Urgent Evoke

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LEARN2: Thinking Globally, Planting Locally

One of the biggest problems with food security is the localization of cash crops to regions of the world in which they are most economically efficient. When you really look at it, if certain agricultural capitals of the world collapsed due to sudden climate change, we could be without food for vast swaths of the world. For example, a rice shortage in 2008 sent the global markets spinning downward towards catastrophe.

Food security affects more than simple nutrition. Children nowadays are growing up without having touched loamy earth, understanding the earth from which their food grows. Government officials are putting more and more money towards imports, rather than local issues like healthcare. Communities no longer aggregate together around agricultural focal points such as the autumnal harvest or spring planting.

In my hometown, we're trying to ameliorate that. Local community gardens in a strictly urban setting have been our solution. Children are encouraged to participate, much to their delight. Communities knit together strongly, forming tribes that continue to innovate and to empower themselves.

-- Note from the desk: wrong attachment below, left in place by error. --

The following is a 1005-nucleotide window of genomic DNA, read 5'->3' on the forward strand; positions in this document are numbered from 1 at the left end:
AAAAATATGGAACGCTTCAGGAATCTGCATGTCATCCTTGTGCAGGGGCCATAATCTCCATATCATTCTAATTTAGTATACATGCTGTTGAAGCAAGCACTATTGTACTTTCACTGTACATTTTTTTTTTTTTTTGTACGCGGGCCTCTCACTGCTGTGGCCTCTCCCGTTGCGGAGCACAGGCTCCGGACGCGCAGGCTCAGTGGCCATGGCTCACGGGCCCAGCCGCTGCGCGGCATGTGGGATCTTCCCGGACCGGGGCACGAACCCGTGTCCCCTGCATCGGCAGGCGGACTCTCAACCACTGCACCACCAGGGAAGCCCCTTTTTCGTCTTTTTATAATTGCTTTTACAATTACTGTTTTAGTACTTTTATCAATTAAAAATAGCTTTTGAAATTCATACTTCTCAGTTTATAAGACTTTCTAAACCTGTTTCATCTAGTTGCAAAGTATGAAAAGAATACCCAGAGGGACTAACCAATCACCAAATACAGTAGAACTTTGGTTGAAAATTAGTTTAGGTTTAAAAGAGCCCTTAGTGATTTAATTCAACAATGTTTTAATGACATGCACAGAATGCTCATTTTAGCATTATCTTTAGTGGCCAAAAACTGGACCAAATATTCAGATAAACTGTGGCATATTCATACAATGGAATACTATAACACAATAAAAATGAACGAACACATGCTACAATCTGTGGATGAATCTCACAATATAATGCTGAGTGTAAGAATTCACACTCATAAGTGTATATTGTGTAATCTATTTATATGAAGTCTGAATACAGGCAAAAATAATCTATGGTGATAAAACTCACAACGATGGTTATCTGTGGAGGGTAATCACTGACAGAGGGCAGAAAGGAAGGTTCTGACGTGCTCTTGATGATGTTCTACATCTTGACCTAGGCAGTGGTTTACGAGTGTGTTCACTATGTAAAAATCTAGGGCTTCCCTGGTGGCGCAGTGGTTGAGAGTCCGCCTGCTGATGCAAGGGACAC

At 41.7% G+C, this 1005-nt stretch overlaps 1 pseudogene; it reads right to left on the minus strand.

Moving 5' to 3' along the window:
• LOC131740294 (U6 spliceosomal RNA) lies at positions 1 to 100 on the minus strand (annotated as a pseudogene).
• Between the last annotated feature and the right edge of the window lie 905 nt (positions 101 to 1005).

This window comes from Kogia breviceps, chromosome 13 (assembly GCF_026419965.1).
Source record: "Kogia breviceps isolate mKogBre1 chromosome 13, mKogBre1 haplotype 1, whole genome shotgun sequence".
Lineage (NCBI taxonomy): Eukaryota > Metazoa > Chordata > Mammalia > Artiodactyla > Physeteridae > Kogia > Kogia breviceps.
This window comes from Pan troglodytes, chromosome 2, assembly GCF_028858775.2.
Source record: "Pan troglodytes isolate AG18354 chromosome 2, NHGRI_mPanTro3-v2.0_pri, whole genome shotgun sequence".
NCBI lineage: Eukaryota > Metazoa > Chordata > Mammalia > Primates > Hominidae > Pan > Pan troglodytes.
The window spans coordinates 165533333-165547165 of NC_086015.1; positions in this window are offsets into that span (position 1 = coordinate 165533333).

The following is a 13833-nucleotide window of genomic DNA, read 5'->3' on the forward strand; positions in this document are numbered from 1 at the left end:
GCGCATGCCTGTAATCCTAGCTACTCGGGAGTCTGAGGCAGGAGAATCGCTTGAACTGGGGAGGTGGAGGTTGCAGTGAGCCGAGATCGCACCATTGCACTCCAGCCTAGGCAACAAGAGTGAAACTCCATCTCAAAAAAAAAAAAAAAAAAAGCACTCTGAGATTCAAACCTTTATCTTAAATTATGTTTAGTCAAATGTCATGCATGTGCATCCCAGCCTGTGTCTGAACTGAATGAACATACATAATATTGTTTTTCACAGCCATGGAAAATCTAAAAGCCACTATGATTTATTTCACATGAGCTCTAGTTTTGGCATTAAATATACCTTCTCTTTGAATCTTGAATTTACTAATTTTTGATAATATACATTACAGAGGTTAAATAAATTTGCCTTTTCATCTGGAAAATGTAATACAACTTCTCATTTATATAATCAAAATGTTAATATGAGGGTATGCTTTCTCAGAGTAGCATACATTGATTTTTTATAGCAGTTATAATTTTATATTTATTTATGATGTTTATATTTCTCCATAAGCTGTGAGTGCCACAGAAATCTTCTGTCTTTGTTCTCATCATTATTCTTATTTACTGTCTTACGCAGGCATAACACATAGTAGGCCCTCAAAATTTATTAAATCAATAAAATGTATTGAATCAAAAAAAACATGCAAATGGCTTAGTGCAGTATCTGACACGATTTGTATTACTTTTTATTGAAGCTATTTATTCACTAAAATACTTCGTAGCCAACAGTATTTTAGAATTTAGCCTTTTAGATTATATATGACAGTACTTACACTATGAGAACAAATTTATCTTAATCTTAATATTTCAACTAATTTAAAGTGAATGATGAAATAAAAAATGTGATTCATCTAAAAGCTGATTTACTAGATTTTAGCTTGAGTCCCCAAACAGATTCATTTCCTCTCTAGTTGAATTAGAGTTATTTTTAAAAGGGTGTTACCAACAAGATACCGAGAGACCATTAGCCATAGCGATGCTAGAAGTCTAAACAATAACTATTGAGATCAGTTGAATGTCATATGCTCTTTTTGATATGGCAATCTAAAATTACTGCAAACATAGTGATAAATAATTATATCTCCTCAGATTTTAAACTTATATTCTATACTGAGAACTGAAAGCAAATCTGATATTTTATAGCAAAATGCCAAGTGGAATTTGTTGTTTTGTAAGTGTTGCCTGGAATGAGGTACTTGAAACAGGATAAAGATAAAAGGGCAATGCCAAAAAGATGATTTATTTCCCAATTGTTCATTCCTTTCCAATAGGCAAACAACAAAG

They won't be self-sufficient on these local community gardens but these are the beginnings of something wonderful.

Views: 27

Comment by Daniel LaLiberte on March 28, 2010 at 10:48pm
Justin, you have written a bit more on a couple subjects I am very interested in. I would value more of your perspective and feedback on this: "Global Community Gardening Network - the idea"
Comment by Mita Williams on April 27, 2010 at 3:07pm
You bring up a number of really interesting ideas in your post. Your observation about the emphasis on cash crops makes me wonder if there is some sort of ideal ratio between cash crops and emergency crops that could be encouraged.

"Children nowadays are growing up without having touched loamy earth." Until I took a course on soils at university, I don't think I could have told you what the word loamy meant. I remember doing a search on soils in Wikipedia and was surprised what little information about soils was in it. But I think many people are starting to remember the importance of soils. Some of even holding dirt tastings!

Thanks for sharing this with the network!


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